Our condo was absolutely stunning. Three bedrooms (just in case we wanted to switch it up a little?); a big, beautiful kitchen and dining room; and, the best part, a massive patio overlooking the ocean. Under most circumstances, we would have dropped our luggage and hit the town. But you just can’t leave a spot like that immediately. You need to savor it. You need to relish it. No, seriously, you personally:

Condo-View-Phuket
Phuket-View-1 Phuket-View-2 Phuket-View-4 Phuket-View-5

Corona-Ad

After a bit of relaxing, we headed out for the night in Patong, met up with some friends, and celebrated our first evening in Thailand.

Hong Kong, Day 13

Repulse-Bay-Beach

Our evening at the Temple Street Night Market included maybe a few too many beers… so our fourth day in Hong Kong got off to a slow start. Which then ended up being a slow start to a perfectly slow, relaxing day. All of this eating and walking and writing and drinking and eating and eating… it can get exhausting. You all think it’s just fun and games over here. Okay, it kind of is.

It would be a shame to stay in one of the nicest hotels in the world and not take advantage of some of its amenities, and that’s exactly what we did. Chao went for a swim in their beautiful indoor pool while Mike took on a little workout/steam action, before sinking back down on the outdoor terrace to enjoy the weather–by far the best we’ve had on our trip so far. Right around 70 degrees and not a cloud in sight. We weren’t about to waste our newly zen-ified selves (or the glorious weather) on more crowd surfing, so we hopped on a bus for Repulse Bay and Stanley Market.

We stopped at Repulse Bay Beach first and took a few pictures (that, surprisingly, don’t really do it justice):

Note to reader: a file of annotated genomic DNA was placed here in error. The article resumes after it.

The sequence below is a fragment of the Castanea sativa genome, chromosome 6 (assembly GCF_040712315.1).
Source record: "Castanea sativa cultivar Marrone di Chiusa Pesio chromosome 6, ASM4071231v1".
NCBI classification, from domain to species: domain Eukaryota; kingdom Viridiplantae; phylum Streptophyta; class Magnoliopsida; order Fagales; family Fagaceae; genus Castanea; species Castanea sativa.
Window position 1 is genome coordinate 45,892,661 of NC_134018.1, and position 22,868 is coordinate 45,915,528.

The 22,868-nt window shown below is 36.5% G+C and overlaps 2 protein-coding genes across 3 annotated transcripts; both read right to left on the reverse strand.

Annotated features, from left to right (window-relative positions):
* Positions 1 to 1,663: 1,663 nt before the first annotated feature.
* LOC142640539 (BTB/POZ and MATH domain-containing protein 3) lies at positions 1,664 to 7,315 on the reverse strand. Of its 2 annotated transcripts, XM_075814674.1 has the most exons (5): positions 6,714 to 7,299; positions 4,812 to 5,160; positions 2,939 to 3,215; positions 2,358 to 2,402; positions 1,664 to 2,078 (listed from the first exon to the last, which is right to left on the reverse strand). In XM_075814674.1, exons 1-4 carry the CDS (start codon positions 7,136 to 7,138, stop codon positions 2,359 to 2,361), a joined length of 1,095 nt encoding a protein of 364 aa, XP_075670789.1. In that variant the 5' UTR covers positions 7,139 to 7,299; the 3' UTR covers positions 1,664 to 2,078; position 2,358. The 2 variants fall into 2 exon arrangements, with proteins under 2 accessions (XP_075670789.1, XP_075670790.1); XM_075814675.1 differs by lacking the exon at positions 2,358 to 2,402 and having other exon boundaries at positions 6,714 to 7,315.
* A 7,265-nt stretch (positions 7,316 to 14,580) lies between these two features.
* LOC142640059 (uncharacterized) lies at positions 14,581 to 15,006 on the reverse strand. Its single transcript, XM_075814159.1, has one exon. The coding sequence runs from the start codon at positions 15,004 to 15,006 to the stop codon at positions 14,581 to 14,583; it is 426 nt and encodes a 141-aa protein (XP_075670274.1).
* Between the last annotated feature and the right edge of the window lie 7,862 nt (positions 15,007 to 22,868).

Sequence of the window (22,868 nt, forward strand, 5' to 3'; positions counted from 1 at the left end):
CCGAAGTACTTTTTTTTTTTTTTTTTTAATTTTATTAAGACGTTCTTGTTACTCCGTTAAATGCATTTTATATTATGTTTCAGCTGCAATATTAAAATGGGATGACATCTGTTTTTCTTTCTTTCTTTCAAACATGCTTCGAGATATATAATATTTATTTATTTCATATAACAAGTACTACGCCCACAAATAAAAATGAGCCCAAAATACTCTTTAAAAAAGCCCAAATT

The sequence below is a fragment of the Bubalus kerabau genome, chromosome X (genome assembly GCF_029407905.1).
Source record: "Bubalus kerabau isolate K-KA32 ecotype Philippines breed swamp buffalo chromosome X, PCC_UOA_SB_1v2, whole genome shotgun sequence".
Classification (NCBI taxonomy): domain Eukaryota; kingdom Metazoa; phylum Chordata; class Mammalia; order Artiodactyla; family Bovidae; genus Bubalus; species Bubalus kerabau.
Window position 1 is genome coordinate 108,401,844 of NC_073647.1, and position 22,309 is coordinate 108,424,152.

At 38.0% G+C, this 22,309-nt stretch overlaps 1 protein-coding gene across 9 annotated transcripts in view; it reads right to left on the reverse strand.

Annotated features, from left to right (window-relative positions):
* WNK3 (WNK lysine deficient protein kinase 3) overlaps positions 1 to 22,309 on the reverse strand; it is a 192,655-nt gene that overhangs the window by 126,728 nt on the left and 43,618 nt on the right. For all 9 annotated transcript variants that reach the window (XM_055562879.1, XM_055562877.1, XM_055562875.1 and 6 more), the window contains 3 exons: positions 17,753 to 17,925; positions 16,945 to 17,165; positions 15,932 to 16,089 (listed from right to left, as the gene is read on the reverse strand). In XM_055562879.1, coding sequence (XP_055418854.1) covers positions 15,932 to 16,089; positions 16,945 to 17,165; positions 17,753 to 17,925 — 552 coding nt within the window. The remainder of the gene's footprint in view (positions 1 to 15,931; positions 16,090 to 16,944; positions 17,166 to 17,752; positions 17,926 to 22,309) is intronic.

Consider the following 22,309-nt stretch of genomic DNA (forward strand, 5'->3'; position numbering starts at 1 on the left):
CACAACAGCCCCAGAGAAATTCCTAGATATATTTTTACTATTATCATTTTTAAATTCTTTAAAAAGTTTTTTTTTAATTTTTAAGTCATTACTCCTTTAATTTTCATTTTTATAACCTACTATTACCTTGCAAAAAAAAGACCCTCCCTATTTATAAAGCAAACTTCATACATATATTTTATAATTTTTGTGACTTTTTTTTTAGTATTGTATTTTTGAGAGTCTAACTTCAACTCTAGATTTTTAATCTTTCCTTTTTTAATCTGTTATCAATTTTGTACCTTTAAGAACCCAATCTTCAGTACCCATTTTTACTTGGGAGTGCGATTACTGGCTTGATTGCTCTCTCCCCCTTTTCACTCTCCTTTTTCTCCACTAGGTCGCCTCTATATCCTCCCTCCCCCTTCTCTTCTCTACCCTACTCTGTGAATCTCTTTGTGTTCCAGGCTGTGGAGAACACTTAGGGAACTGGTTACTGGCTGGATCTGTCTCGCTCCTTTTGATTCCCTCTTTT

Repulse-Bay Continue reading Hong Kong, Day 13

Hong Kong, Day 12

Hong-Kong-Island

We mentioned in our introductory post, Our Adventure Begins, that a friend of our had connected us with a tour company for our time in Hong Kong. Our third day in Hong Kong would be dedicated to some good old fashioned tourism, with the help of Eastern Journeys. We met up with our tour guide and started our day off with a ferry to Hong Kong Island; the vantage point and the near-perfect weather made for some more postcard-worthy photos:

Morning-Ferry
Our tour of Hong Kong Island began in Sheung Wan, located in the north-west of the island and home to a thriving market. From there we made our way to Hong Kong’s dried provisions markets. The plethora of weird-yet-wonderful, always-dried products and ingredients there is truly astounding.

Dried-Food-Market

Once we’d had our fill of the dried provisions market, we hopped on a double decker bus to cover some more ground and see Hong Kong Island from a bit of an elevated perspective. Also, we’ve only got a few days here, so a little bus action means more sites than our feet would have been able to handle.

Repulse-Bay

The highlight of the bus ride was definitely our view of Repulse Bay (above); if you’re well off and you live in Hong Kong, you might just call Repulse Bay home. Real estate prices here are only matched in one of our next stops: The Peak. So, being the educated shoppers that we are, we decided to hold off on buying a vacation spot in Repulse Bay until we saw The Peak. Just being savvy. Otherwise we’d totally be two specks on that beach.

We arrived in Stanley, which seems to be on an entirely different schedule than the rest of Hong Kong. Everything’s a bit more casual and relaxed, making for a truly pleasant neighborhood to walk around in. The spot was once a fishing port, and is now home to the Stanley Market and a variety of shoreline pubs and cafes. We settled upon one such restaurant for a bit of lunch, digging into curry fish cakes and several different noodle dishes.

Stanley-Market